She says she was called by God to talk to other public-transit riders about the need to expand the bus system, and recently decided to attend a public hearing of the Gwinnett County Board of Commissioners to ask them to divert more support to public transit in the county. After two long bus rides, she waited through hours of dull zoning appeals and then, right before the meeting ended, was given a few minutes to speak.
The crowd was diverse, but the commissioners were all white. Over the last decade, Gwinnett has become the most racially-diverse county in Atlanta. Between the 2000 and 2010 census, the county's African American population added 112,000 residents, growing 143 percent, while the county's Asian population doubled, adding 43,000 residents. The white population grew by a mere 1,680 residents. Still, the Gwinnett County Board of Commissioners is all white, as is the county school board, and all of the judges elected to county's state and superior courts.
Bradley, who is African American, cleared her throat and stood in front of a round table of white elected officials and staff, and asked for more transit funding.
"The bus schedules don’t start early or run late enough," she said. "I’ve often heard people around me say, 'They don’t realize that I can’t get to work.'"
A person without a car who wanted to attend that very meeting would not have been able to get home afterward because the bus doesn’t run late enough, she said (she’d arranged for a ride home). Gwinnett County residents without cars can’t get jobs at the mall or local warehouses, or at Atlanta’s airport south of the city—the busiest airport in the world—because the buses don’t allow them to get to work on time.
“Many people have had to turn down jobs because they couldn’t get there,” she said, ending her speech.
Afterwards, she spoke individually to a few commissioners but felt mostly ignored. “The commissioners—they don’t really want public transportation out here,” she told me afterwards. “They wouldn’t use it anyway.”
There are a few reasons poverty is becoming so concentrated in the suburbs, according to Berube and Kneebone. One has to do with where it’s possible to find affordable housing. After all, many suburbs were built decades ago as developers tried to offer up more spacious locations for growing families after World War II. As those homes age, the middle-class families who once lived in them leave in search of nicer, newer places being built either in farther suburbs, or in rehabilitated downtowns. More than 80 percent of units in some now lower-income suburbs like Penn Hills outside of Pittsburgh, or Webster Groves outside St. Louis were built before 1970, Kneebone says.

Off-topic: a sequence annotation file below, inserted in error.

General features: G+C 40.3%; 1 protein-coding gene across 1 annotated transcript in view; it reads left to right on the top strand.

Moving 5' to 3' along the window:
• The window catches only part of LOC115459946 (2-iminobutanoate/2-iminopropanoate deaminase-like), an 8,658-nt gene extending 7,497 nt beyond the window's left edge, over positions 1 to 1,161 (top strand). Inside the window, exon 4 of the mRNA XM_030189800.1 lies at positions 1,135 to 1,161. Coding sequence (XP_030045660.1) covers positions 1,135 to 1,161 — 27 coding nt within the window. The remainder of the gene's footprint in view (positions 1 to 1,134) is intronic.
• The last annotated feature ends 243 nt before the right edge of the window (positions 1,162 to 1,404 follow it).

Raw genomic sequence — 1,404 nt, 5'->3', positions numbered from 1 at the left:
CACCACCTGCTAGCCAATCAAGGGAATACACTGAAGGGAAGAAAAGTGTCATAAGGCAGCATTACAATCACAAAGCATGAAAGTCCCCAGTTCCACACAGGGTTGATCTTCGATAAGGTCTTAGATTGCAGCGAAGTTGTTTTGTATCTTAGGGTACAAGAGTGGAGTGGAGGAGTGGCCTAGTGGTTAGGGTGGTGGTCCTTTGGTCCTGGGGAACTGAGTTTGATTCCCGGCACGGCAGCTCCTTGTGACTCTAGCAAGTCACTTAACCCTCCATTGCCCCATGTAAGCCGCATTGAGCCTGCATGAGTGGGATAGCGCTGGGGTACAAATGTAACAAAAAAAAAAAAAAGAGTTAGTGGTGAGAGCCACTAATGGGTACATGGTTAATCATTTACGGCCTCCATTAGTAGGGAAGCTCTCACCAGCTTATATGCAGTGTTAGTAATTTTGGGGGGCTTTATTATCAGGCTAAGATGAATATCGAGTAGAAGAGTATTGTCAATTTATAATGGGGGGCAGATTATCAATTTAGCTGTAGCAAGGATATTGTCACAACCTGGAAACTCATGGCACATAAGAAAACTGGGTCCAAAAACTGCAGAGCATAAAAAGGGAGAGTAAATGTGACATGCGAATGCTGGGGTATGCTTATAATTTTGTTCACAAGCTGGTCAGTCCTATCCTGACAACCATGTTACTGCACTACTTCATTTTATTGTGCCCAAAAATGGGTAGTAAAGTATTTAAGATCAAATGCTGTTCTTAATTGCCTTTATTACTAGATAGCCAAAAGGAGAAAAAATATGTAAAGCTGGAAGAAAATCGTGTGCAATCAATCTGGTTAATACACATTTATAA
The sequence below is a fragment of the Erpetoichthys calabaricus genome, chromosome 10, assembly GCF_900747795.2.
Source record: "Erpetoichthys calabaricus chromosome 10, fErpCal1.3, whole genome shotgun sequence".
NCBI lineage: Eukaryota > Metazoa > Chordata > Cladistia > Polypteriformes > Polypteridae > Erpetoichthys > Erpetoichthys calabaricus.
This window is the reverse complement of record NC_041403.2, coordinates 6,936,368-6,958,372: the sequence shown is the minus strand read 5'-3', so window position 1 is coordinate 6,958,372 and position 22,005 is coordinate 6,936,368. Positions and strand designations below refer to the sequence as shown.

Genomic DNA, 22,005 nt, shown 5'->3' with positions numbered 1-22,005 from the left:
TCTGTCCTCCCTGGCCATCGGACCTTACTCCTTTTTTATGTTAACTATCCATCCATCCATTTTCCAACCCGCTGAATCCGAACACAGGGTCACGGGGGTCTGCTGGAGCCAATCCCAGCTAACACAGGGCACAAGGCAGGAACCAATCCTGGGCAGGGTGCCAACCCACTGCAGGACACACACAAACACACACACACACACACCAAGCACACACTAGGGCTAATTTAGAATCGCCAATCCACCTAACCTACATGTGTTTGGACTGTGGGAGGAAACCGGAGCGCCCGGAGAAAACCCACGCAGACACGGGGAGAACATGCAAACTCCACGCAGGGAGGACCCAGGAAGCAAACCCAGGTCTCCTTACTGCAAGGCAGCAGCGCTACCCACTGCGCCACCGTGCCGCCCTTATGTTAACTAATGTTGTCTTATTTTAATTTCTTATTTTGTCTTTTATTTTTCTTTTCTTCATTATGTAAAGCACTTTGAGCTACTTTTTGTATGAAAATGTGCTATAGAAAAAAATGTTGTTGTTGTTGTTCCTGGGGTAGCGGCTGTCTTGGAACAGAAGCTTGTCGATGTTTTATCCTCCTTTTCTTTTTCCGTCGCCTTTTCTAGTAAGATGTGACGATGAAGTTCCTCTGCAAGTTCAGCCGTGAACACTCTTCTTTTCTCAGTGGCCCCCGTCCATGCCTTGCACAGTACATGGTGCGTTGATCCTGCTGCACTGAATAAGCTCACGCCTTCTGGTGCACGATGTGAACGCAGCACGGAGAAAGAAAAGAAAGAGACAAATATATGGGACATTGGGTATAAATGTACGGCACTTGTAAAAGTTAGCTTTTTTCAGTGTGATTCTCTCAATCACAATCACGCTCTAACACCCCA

In other cities, gentrifications of downtowns push residents out of expensive, urban areas into more affordable suburbs. When housing prices in central Seattle started to rise, there was an out-migration of lower-income African Americans to the suburbs of King County, for example. As inner-city housing prices become more expensive, policy changes have allowed more low-income residents to use housing vouchers to live in the suburbs. In Atlanta, 79 percent of housing vouchers were used in the suburbs by 2009, up from 66 percent in 2000, Kneebone and Berube report.
But long-term changes in the jobs that are available, and where they are located are also contributing to the rise in suburban poverty. Jobs have become increasingly located in suburbs, but for every office park and factory that moves to the suburbs, services follow such as fast-food restaurants, hotels, and beauty salons. We’ve heard frequently that the pay of these jobs has not kept up with the cost of living, which means that the people who work at them do not have the income needed to maintain a suburban lifestyle.
Gary Shelt, 52, just moved to a Norcross extended-stay motel where he pays $253 a week from DeKalb County, a more urban area inside the 285 beltway in Atlanta. I met him as he waited for a bus alongside a six-lane Gwinnett road, his bike leaning up against the bus shelter. Shelt, who makes a living doing odd jobs repairing homes and cleaning buildings, just moved to Norcross a few weeks ago because he’d heard there was more work out there.
He hadn’t anticipated that transit would be such a problem. He’d biked to the bus stop, and planned take a bus to MARTA, the Atlanta-area transit system, to go meet a client who wanted help installing a television. But the bus was already 45 minutes late.
“I can make a living—it’s not easy, but I get by,” he told me. “I eat lots of ramen soup and stuff like that.”
Some of the growth in suburban poverty can’t be explained by migration alone. Instead, it’s directly related to the stagnation of wages that many Americans have experienced after the recession. Between 1999 and 2008, median-household income dropped by $2,241 when adjusted for inflation, according to the Brookings Institution. During the same time, the share of households earning middle-class incomes have fallen by 1.8 percentage points.